Technology

When Dashboards Aren't Enough: How Knowledge Mining Drives Better Outcomes

Learn why simple dashboards are becoming outdated and what technology you should be pursuing instead.

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How to avoid dashboard disasters

Construction leaders looking to invest in technology often consider paying for an intelligent dashboard for their companies. Dashboard tools are seen as a major initiative for a company's long-term strategy. This view is outdated. The implementation process for dashboards can be messy and confusing in exchange for very little gain. At times, the project dashboard can present more problems than solutions. This scenario is so common that it has a name: Dashboard Disasters. 

If the process required to implement software is too labor-intensive and results only in irrelevant information, it's not worth the effort. Team leaders can avoid this situation by analyzing what software offers their company the highest return on their efforts and investment.

Why compatibility is key

When investing in a tech solution, it’s important that this solution is a strong fit for the company. Many dashboards don’t measure construction-specific metrics or offer the insights construction companies want to see. Forcing software to bend to a shape it wasn’t built for it’s more effort than it’s worth.

Instead, businesses should invest in an infrastructure that already targets a particular business model in alignment with the company. This software should target construction-specific metrics such as fluctuating market costs for materials, sub-contractor bids, and performance reports. Additionally, any data reporting software should contain an interface that is intuitive, customizable, and built for reporting and integration within the team. If data cannot be added into the system smoothly, managers may spend more time performing data entry than they do reaping any real benefits.

Finally,  the technology should produce real-time results for the analytics required. Information that comes at a slow pace will lose its relevance. For data to be useful, it must be both rapid and accessible. However, the work doesn’t stop there. Once a company has obtained the data, they need to make the most use of it. This is where knowledge mining comes in.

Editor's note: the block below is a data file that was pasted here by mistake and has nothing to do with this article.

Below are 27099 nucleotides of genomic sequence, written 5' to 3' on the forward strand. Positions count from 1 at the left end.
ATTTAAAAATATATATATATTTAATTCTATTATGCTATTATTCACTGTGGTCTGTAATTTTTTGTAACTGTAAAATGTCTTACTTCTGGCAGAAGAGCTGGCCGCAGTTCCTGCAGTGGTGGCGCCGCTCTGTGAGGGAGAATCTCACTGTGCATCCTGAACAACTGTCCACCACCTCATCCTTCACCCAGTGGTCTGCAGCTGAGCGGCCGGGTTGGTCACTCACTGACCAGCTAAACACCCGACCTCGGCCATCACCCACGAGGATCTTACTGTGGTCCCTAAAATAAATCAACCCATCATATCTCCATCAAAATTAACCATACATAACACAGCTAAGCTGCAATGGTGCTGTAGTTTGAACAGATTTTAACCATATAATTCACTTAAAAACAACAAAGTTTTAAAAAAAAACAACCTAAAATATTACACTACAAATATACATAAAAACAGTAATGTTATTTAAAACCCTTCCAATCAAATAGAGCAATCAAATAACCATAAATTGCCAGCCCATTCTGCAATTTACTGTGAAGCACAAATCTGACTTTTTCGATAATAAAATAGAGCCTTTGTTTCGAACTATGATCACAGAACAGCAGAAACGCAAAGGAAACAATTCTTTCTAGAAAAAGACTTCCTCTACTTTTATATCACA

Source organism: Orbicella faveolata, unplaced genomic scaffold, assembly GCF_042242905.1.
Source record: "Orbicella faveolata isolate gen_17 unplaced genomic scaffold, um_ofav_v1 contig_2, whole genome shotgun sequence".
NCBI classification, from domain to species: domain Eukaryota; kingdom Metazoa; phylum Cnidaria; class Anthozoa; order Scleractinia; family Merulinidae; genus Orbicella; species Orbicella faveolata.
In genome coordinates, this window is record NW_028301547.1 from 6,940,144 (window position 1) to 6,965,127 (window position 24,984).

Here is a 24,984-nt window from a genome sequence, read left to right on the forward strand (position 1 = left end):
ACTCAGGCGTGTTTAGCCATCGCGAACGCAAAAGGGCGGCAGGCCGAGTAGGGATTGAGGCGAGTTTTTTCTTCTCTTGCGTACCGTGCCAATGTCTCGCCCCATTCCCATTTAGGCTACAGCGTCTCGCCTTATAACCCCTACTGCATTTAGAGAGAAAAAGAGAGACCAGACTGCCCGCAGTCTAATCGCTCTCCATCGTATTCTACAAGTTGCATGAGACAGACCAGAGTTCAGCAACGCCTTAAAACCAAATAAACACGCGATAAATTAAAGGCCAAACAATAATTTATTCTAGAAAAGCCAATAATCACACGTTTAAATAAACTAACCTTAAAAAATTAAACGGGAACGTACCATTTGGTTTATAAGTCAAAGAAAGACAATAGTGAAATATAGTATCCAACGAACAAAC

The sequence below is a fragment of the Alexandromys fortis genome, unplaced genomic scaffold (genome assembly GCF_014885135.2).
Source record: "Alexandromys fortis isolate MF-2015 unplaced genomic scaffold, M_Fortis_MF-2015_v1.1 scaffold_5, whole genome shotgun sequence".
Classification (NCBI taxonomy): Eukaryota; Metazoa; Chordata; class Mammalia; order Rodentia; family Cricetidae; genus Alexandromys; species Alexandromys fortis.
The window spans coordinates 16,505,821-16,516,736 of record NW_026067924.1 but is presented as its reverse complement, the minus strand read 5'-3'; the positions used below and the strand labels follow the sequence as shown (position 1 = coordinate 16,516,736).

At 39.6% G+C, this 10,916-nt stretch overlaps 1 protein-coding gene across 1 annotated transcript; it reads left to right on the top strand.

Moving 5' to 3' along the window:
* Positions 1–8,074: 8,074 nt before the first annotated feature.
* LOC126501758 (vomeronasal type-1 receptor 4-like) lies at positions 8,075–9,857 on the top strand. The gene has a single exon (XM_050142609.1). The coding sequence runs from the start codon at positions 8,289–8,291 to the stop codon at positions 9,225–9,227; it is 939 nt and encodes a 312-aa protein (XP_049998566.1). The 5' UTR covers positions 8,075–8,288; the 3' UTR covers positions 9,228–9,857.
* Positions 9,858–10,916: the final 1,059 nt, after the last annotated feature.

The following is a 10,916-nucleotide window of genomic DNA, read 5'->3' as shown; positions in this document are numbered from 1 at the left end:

From data mining to knowledge mining

Executives need to focus less on data mining and more on knowledge mining. Here's the difference: Data mining is a computerized process of collecting and learning from information. Knowledge mining is when artificial intelligence uses your data and combines it with industry background knowledge to determine outcomes and analytics.

This background knowledge may include industry and market trends, such as real estate updates or new local or regional building regulations. By linking company data with industry knowledge, executives are able to create meaningful patterns and novel predictions for data-driven decision-making. This high-level application takes large amounts of data and places it in a context that makes sense for the business.

With knowledge mining, it is possible to extract meaning from big data sets. The proper technology can then present models and forward-thinking metric sets. This combined information flow helps leadership make informed decisions and keeps the company in a highly competitive position within the industry. A dashboard only looks within the business. However, knowledge mining technology analyzes the industry as a whole, and places the business in that context.

Automated tools and machine learning, when used in collaboration with knowledge mining, allow companies of all sizes to overcome dashboard difficulties and instead focus on project health, success, and future growth. 

Briq’s financial automation platform contains all of these capabilities and more. The Briq platform was designed to bring cutting-edge technology into a format that’s easy and intuitive for construction businesses to use. If you’re interested in improving your business, contact us here and schedule a demo to see Briq in action.